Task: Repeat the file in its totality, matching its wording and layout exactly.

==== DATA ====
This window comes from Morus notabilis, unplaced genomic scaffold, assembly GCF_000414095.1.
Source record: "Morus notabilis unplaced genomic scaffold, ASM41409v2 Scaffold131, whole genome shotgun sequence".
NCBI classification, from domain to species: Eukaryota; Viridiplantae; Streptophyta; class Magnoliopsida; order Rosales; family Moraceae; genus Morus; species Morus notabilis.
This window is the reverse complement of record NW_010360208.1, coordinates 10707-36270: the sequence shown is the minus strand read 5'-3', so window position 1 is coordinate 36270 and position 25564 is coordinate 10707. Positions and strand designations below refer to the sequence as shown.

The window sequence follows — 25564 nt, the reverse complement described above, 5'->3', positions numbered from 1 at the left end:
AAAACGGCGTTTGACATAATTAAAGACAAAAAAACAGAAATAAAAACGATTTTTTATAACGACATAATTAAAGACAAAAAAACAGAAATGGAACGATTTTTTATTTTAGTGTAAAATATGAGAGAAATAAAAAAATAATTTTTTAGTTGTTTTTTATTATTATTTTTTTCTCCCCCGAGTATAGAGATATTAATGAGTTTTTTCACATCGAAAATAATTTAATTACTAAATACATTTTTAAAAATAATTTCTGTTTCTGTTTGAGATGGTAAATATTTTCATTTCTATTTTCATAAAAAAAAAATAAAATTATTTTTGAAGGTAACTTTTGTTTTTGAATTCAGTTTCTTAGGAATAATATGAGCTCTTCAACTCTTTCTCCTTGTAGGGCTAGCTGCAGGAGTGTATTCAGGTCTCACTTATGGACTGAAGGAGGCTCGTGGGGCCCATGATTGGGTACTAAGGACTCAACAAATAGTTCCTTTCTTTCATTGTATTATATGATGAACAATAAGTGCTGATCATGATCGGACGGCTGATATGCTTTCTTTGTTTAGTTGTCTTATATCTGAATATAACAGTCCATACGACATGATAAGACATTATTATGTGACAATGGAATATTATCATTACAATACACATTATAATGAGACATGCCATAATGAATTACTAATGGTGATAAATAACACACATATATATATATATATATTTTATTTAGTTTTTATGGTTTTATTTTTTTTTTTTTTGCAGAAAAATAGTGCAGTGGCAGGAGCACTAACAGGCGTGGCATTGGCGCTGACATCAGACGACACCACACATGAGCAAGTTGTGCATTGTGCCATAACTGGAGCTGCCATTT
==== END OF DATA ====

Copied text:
This window comes from Morus notabilis, unplaced genomic scaffold, assembly GCF_000414095.1.
Source record: "Morus notabilis unplaced genomic scaffold, ASM41409v2 Scaffold131, whole genome shotgun sequence".
NCBI classification, from domain to species: Eukaryota; Viridiplantae; Streptophyta; class Magnoliopsida; order Rosales; family Moraceae; genus Morus; species Morus notabilis.
This window is the reverse complement of record NW_010360208.1, coordinates 10707-36270: the sequence shown is the minus strand read 5'-3', so window position 1 is coordinate 36270 and position 25564 is coordinate 10707. Positions and strand designations below refer to the sequence as shown.

The window sequence follows — 25564 nt, the reverse complement described above, 5'->3', positions numbered from 1 at the left end:
AAAACGGCGTTTGACATAATTAAAGACAAAAAAACAGAAATAAAAACGATTTTTTATAACGACATAATTAAAGACAAAAAAACAGAAATGGAACGATTTTTTATTTTAGTGTAAAATATGAGAGAAATAAAAAAATAATTTTTTAGTTGTTTTTTATTATTATTTTTTTCTCCCCCGAGTATAGAGATATTAATGAGTTTTTTCACATCGAAAATAATTTAATTACTAAATACATTTTTAAAAATAATTTCTGTTTCTGTTTGAGATGGTAAATATTTTCATTTCTATTTTCATAAAAAAAAAATAAAATTATTTTTGAAGGTAACTTTTGTTTTTGAATTCAGTTTCTTAGGAATAATATGAGCTCTTCAACTCTTTCTCCTTGTAGGGCTAGCTGCAGGAGTGTATTCAGGTCTCACTTATGGACTGAAGGAGGCTCGTGGGGCCCATGATTGGGTACTAAGGACTCAACAAATAGTTCCTTTCTTTCATTGTATTATATGATGAACAATAAGTGCTGATCATGATCGGACGGCTGATATGCTTTCTTTGTTTAGTTGTCTTATATCTGAATATAACAGTCCATACGACATGATAAGACATTATTATGTGACAATGGAATATTATCATTACAATACACATTATAATGAGACATGCCATAATGAATTACTAATGGTGATAAATAACACACATATATATATATATATATTTTATTTAGTTTTTATGGTTTTATTTTTTTTTTTTTTGCAGAAAAATAGTGCAGTGGCAGGAGCACTAACAGGCGTGGCATTGGCGCTGACATCAGACGACACCACACATGAGCAAGTTGTGCATTGTGCCATAACTGGAGCTGCCATTT